Counter-Intuitive Brewing Method

Fully oxidized tea leaves for a robust cup.

Mar 9th 06 9:57 pm
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Joined: Mar 9th 06 8:58 pm

Counter-Intuitive Brewing Method

by Joel R » Mar 9th 06 9:57 pm

Now, I love tea, and I've read many guides and pamphlets about how to best brew and enjoy it. That is why I am confused at what has turned out to be my favorite brewing method, which seemingly ignores the big rule of brewing: time. My polish-born parents refer to this as a "plujka" (pronounced plooy-kah), from the polish word to spit. It is called this, as one might guess, because it consists of merely dumping a sizable quantity (probably more than the usual "recommended dosage") and letting it sit. Despite the blatant disregard for the "rules" of brewing tea, tea brewed in this method is delicious, and is much more sweet and far less bitter than tea brewed traditionally in a pot only slightly too strongly or long. It seems to me that tea left sitting for ten minutes which fill half of the cup should taste awful, but it doesn't. Does anyone know why this brewing method is as succesful as it is?

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Mar 9th 06 11:28 pm
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by rabbit » Mar 9th 06 11:28 pm

Well I'm guessing that if you were to use very cheap tea it wouldn't taste very good, also it probably depends on the tea you use, is there a traditional type of tea used in preperation of plujka? Do you just add the leaves to your cup, or maybe to something else like a porclain teapot? Also, do you use milk and/or sugar? Because that would make the tea seem less bitter than to drink it plain.

Mar 10th 06 1:41 am
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by Joel R » Mar 10th 06 1:41 am

Plujka is just a nickname, it's not a formal title or anything. As such, there are no real traditions associated with it. I don't add sugar or milk or anything, either, it's just leaves and water. The tea I drink is generally good quality, stuff from Adagio mostly. There is a little bitterness in it, though. Not in most of the tea, but the tea at the bottom, when the water level goes under the level of the pile of leaves at the bottom, tastes a little bitter. When I brew from a pot, the brew is generally more bitter. I use a glass pot with a glass leaf basket inside. It's basically a glass cylinder with the bottom sealed and a few holes drilled in. The tea from that, even when made exactly to canonical specifications, is no better than tea made by just dumping leaves in the cup. Perhaps the added bitterness is because the brew basket keeps water from circulating, leaving a super-concentrated brew in the basket that only goes outside into the pot proper if the pot is lifted. I'd imagine that tastes bitter, but would also imagine that it's fairly diluted in the pot proper, so the end product is no stronger than if the leaves were just free-floating.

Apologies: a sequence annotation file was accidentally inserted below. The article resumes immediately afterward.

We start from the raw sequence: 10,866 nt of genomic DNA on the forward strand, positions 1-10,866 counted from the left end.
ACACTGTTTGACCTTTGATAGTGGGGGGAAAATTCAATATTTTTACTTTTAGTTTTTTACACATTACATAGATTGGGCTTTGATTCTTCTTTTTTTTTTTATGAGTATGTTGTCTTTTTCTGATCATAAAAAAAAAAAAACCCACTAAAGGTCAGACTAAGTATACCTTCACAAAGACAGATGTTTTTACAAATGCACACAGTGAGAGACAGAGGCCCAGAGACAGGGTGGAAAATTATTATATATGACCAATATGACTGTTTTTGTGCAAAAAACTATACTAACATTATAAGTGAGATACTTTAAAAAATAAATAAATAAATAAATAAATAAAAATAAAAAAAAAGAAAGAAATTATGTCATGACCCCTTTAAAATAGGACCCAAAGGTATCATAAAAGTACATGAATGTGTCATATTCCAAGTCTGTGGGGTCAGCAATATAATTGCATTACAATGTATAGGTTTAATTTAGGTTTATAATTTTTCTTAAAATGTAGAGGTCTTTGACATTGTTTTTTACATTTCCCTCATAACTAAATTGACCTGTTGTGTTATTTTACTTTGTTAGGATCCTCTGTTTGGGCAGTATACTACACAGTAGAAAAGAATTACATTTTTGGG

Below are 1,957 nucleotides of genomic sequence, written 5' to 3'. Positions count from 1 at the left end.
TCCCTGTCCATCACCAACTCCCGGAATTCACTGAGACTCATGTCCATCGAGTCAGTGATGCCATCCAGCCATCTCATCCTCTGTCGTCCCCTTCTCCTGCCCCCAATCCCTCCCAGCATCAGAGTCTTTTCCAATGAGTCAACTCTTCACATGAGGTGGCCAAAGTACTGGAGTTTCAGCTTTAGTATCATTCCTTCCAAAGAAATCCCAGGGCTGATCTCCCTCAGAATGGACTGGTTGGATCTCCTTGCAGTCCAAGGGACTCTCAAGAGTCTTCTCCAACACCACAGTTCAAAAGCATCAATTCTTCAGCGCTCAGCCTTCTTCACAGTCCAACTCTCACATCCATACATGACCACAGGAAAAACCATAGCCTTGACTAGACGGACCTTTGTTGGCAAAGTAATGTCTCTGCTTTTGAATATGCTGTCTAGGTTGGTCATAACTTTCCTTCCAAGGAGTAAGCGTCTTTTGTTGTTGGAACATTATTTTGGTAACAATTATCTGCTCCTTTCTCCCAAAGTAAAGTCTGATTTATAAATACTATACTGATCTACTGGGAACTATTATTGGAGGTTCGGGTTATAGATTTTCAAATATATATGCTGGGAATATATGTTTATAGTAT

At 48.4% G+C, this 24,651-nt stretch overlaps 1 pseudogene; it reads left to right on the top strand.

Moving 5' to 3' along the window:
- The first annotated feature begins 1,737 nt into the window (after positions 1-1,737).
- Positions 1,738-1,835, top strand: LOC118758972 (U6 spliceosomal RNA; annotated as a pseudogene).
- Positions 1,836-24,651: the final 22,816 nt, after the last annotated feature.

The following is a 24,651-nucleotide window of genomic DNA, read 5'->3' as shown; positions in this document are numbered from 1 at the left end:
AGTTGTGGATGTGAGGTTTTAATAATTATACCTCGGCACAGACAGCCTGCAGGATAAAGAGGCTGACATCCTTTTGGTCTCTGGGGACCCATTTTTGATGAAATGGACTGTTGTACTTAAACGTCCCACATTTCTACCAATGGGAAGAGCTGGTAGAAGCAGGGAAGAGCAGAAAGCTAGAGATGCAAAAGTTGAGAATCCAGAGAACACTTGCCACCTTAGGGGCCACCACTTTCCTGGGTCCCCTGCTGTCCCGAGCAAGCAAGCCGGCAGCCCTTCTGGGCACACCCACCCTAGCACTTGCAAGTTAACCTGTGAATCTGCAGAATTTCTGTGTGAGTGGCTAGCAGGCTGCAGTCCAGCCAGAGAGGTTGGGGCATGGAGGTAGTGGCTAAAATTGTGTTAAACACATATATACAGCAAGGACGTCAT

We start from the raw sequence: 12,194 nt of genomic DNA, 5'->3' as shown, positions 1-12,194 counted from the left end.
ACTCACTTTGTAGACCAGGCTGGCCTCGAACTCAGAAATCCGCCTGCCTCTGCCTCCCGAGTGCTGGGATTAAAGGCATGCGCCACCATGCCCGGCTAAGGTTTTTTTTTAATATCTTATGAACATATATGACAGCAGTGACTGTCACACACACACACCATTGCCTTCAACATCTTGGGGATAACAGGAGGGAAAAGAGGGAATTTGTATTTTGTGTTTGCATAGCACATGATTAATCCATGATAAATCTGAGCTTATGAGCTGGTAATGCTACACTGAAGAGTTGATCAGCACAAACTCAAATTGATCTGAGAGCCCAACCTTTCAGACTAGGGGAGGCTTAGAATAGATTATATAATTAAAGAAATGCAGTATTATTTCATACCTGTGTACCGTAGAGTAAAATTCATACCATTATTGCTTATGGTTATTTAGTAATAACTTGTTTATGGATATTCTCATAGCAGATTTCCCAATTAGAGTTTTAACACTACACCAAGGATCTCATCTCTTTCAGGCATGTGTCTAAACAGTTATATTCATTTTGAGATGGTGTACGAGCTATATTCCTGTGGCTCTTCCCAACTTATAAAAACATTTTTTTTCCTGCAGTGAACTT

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Mar 11th 06 6:15 am
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by javyn » Mar 11th 06 6:15 am

There is no wrong way, do whatever floats your boat :) For the longest time I hated tea because I would oversteep it, even the good stuff. I did not really start to enjoy it until I followed the guidelines (better word than "rules") for temperature and steeping times. That made all the difference to me. I guess I am more sensitive to the tannins. My brother drinks gunpowder green and he likes to steep it for 10-15 minutes in boiling water, yuck! He loves it that way though.

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Mar 14th 06 3:12 pm
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by Madam Potts » Mar 14th 06 3:12 pm

I have always found this conversation interesting - the Rules.

There are the connoisseurs that hold rigidly to them.
And then there are those who do it their way with no use for rules.

Not unlike life.
So many ways to live it.
You must find what works for you.

Guidelines never hurt and sometimes we find that rules are best when broken.

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Mar 20th 06 4:17 am
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by MarshalN » Mar 20th 06 4:17 am

As long as you like it, brew away :)

I suspect though that much of it has to do with the kind of tea in question. Doing this with, say, a jasmine will make a very bitter cup